Applied Psychophysiology and Biofeedback

, Volume 40, Issue 1, pp 33–44 | Cite as

Stress and Cortisol in Disaster Evacuees: An Exploratory Study on Associations with Social Protective Factors

  • David Javier Thompson
  • Inka Weissbecker
  • Elizabeth Cash
  • David M. Simpson
  • Meagan Daup
  • Sandra E. Sephton


Though cumulative emotional and physical effects of disasters may diminish evacuees’ short and long-term mental and physical health, social factors may buffer such consequences. We approached survivors of the October 2007 San Diego, California firestorms. We gathered data during the evacuation and 3 months afterward. Questionnaires measured social support as well as PTSD, depression, and anxiety symptoms. Saliva samples were used to assess the stress hormone, cortisol. Analyses, adjusting for age, gender, and socioeconomic status, showed PTSD symptoms were associated with flattening of the diurnal cortisol rhythm during evacuation. Secondary analyses showed those reporting a family emphasis on moral and religious values had lower psychological distress. Though anxiety symptoms had significantly decreased in the overall sample at follow-up, blunted cortisol rhythms persisted among those individuals with continued high anxiety. Results highlight a possible psychological, and perhaps a physiological, benefit of social and existential factors in disaster situations. Future work should explore the role of psychosocial factors and stress physiology in the development of long-term health concerns among individuals exposed to disaster.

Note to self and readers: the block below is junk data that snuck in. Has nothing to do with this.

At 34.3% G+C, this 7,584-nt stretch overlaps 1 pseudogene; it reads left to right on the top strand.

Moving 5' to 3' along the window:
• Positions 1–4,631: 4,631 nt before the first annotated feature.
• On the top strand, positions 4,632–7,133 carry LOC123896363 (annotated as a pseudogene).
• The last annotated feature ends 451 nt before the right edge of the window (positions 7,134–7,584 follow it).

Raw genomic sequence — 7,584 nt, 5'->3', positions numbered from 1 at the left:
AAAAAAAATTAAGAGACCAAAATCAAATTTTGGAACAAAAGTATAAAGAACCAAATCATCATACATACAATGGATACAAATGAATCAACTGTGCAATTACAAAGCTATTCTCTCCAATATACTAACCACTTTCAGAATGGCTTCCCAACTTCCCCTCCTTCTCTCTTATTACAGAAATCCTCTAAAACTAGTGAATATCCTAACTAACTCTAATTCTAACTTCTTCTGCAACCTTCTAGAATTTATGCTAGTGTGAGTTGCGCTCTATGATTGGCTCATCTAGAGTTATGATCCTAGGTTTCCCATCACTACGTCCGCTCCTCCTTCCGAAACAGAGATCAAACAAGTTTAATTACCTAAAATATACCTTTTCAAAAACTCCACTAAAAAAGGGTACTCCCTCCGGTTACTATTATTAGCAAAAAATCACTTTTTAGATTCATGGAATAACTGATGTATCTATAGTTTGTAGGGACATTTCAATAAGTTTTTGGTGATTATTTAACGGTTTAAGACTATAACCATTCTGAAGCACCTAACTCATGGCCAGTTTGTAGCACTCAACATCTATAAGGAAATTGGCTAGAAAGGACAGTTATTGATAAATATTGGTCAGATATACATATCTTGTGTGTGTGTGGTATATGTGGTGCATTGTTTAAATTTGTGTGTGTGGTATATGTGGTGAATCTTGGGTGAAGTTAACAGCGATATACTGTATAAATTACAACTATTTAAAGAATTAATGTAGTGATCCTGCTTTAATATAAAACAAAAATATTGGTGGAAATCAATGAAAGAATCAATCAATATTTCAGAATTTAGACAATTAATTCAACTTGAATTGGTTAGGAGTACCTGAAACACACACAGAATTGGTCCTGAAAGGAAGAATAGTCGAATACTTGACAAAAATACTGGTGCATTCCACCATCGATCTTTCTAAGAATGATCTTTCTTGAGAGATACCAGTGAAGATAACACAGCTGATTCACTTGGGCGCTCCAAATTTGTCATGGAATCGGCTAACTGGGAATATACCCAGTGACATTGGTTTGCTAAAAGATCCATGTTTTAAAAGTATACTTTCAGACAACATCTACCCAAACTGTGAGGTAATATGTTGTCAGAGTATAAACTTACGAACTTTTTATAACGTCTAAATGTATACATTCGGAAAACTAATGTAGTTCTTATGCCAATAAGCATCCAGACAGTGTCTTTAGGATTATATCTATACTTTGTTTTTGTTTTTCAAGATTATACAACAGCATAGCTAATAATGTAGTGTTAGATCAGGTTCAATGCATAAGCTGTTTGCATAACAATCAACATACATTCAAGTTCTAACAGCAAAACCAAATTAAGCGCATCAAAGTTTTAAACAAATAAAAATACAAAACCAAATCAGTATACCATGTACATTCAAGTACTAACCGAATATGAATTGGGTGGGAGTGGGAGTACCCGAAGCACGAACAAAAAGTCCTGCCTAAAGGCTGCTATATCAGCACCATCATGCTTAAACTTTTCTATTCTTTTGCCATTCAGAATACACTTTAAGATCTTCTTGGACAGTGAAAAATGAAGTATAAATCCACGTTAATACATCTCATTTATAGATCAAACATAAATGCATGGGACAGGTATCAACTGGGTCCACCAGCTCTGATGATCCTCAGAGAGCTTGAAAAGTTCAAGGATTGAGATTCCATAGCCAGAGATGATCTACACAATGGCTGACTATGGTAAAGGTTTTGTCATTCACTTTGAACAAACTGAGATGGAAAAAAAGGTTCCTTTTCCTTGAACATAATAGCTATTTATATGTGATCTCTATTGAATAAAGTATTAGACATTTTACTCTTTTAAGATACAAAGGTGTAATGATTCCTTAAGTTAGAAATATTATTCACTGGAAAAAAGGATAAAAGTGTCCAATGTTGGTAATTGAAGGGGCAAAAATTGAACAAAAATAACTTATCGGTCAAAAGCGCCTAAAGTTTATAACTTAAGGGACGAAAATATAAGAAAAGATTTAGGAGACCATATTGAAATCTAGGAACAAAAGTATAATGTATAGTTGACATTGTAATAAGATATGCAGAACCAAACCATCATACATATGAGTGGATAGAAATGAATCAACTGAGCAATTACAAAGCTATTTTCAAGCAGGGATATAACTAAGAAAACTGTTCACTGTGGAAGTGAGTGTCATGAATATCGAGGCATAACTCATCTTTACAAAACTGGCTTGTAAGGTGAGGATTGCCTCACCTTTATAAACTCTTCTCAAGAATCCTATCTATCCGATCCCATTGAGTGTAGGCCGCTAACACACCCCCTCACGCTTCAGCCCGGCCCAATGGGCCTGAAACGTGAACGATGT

Diurnal cortisol rhythm Disaster evacuees PTSD Anxiety Social protective factor 



This study was funded by a National Science Foundation Quick Response Research Grant to Inka Weissbecker (PI) and Sandra E. Sephton (CoI).


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Copyright information

© Springer Science+Business Media New York 2015

Authors and Affiliations

  • David Javier Thompson
    • 1
  • Inka Weissbecker
    • 2
  • Elizabeth Cash
    • 3
  • David M. Simpson
    • 4
    • 5
  • Meagan Daup
    • 6
  • Sandra E. Sephton
    • 4
    • 6
  1. 1.School for Social Service AdministrationUniversity of ChicagoChicagoUSA
  2. 2.International Medical CorpsWashingtonUSA
  3. 3.Department of SurgeryUniversity of Louisville School of MedicineLouisvilleUSA
  4. 4.Center for Hazards Research and Policy DevelopmentUniversity of LouisvilleLouisvilleUSA
  5. 5.Department of Urban and Public AffairsUniversity of LouisvilleLouisvilleUSA
  6. 6.Department of Psychological and Brain SciencesUniversity of LouisvilleLouisvilleUSA

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